Brexit Supreme Court Decision
January 24, 2017
The Human Rights Consortium, one of the applicants in the Agnew & Others legal case has today welcomed the UK Supreme Court’s decision which accepted its argument that the Government cannot trigger Article 50 without parliamentary legislation.
Director of the Consortium, Kevin Hanratty said,
‘The Consortium became involved in this legal case because we are deeply concerned about the risk that exists of entering into a process to withdraw from the EU without ensuring that important human rights protections, emanating from our membership of that Union, are first safeguarded. Those safeguards are important elements in the Northern Ireland peace process and need to be protected.
Like the Miller case we argued that the government could not trigger Article 50 to initiate UK withdrawal proceedings from the EU without the consent of Parliament and the Supreme Court has upheld this point.
We are disappointed that the court did not recognise the Sewel Convention as having legal standing but it clearly highlighted its political and constitutional importance’. In paragraph 151 of the judgment states,
“In reaching this conclusion we do not underestimate the importance of constitutional conventions, some of which play a fundamental role in the operation of our constitution. The Sewel Convention has an important role in facilitating harmonious relationships between the UK Parliament and the devolved legislatures.”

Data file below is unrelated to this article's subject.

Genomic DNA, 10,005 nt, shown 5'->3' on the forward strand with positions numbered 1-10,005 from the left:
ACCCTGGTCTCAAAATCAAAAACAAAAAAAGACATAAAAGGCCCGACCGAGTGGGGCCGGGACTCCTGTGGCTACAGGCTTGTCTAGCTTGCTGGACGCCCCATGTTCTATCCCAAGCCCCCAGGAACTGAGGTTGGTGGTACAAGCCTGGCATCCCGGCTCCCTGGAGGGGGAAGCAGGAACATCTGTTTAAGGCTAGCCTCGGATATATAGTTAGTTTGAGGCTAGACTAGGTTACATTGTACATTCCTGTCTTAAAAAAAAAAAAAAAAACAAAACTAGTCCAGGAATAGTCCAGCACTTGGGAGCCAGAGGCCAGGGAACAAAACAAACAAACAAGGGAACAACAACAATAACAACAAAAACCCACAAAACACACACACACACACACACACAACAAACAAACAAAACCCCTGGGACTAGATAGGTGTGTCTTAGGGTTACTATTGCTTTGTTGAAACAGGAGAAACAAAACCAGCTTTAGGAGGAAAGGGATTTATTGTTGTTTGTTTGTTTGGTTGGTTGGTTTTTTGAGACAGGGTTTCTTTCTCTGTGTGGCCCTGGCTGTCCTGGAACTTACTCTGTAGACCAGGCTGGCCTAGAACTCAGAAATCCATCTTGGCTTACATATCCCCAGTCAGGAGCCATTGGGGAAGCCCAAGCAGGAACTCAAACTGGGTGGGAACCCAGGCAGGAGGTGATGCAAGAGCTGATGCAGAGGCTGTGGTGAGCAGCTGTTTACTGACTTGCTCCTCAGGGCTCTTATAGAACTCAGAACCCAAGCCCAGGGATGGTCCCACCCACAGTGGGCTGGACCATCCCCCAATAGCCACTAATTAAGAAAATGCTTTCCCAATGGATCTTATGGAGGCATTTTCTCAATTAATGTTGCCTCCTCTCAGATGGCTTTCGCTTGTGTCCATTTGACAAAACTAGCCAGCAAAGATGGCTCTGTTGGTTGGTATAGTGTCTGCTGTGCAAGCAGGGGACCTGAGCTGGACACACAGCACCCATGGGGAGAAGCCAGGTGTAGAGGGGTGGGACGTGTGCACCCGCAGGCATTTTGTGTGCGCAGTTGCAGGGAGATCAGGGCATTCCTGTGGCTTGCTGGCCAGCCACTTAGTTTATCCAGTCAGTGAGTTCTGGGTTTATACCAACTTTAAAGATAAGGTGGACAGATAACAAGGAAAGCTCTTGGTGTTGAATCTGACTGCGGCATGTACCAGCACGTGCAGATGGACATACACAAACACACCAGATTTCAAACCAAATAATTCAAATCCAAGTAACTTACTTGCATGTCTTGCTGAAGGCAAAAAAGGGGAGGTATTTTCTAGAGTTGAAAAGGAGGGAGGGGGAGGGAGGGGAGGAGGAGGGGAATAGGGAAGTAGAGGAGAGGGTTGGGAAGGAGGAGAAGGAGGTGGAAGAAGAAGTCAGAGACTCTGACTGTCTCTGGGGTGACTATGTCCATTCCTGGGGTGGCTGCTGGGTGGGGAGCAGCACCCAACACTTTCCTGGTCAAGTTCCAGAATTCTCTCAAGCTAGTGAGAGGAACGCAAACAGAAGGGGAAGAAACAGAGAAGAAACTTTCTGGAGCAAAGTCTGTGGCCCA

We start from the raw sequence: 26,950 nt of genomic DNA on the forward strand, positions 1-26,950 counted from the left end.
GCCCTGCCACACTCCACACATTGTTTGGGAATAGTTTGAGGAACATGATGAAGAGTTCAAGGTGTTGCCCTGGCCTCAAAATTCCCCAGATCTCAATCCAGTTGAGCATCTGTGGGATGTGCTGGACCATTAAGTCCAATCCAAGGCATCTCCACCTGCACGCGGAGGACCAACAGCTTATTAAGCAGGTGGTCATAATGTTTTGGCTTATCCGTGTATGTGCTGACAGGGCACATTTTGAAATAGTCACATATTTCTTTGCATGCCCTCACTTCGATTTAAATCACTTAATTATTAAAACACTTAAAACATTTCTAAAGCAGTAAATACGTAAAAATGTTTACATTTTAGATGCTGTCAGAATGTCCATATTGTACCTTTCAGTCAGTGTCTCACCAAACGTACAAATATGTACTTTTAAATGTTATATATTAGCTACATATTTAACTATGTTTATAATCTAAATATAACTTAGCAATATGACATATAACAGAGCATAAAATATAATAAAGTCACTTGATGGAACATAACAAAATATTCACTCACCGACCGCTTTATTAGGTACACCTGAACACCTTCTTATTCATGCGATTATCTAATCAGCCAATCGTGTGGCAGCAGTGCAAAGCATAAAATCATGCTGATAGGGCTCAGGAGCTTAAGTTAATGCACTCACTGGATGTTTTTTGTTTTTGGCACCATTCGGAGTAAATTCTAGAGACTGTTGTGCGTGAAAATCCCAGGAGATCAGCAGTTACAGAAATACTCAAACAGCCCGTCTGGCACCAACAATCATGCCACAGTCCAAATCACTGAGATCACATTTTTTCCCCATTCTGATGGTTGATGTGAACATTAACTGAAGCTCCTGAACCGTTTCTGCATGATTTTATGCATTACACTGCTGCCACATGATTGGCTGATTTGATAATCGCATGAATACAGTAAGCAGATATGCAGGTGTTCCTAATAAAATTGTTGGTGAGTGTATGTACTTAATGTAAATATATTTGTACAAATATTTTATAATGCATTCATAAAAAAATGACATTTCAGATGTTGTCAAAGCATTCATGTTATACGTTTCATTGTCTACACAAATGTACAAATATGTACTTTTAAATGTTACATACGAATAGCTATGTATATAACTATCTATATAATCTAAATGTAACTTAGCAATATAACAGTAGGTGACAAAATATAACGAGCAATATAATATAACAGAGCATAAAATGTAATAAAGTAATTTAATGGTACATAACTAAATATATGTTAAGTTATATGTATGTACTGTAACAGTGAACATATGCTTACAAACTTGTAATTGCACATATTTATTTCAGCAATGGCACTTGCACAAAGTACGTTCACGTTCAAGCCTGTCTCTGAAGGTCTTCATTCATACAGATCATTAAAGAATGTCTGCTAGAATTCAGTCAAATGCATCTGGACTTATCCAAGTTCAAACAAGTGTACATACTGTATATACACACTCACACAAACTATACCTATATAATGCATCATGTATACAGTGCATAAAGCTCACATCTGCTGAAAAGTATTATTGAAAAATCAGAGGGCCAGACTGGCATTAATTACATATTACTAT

‘Northern Ireland now finds itself in a particularly perilous situation with regard to the protection of human rights. We face the combined threats of a removal of EU rights protections through Brexit, the threat to the Human Rights Act and withdrawal from the European Convention of Human Rights. We face these threats without the full protection that the Belfast/Good Friday Agreement was to afford us, most notably through a local Bill of Rights. Undermining these rights can only be seen as a fundamental threat to the principles of the Belfast/Good Friday Agreement.
In this context, it is imperative that the UK Government respect the important constitutional and political principal of legislative consent from the devolved Assembly throughout the Brexit process.
Furthermore, the important upcoming work to re-establish the Northern Ireland Assembly must address the proper implementation of human rights, including through prioritizing a local Bill of Rights.
We would like to thank everyone who supported, funded and advised us throughout this important legal case and we will continue to push for a Brexit process that respects our local peace process and the protection of human rights.’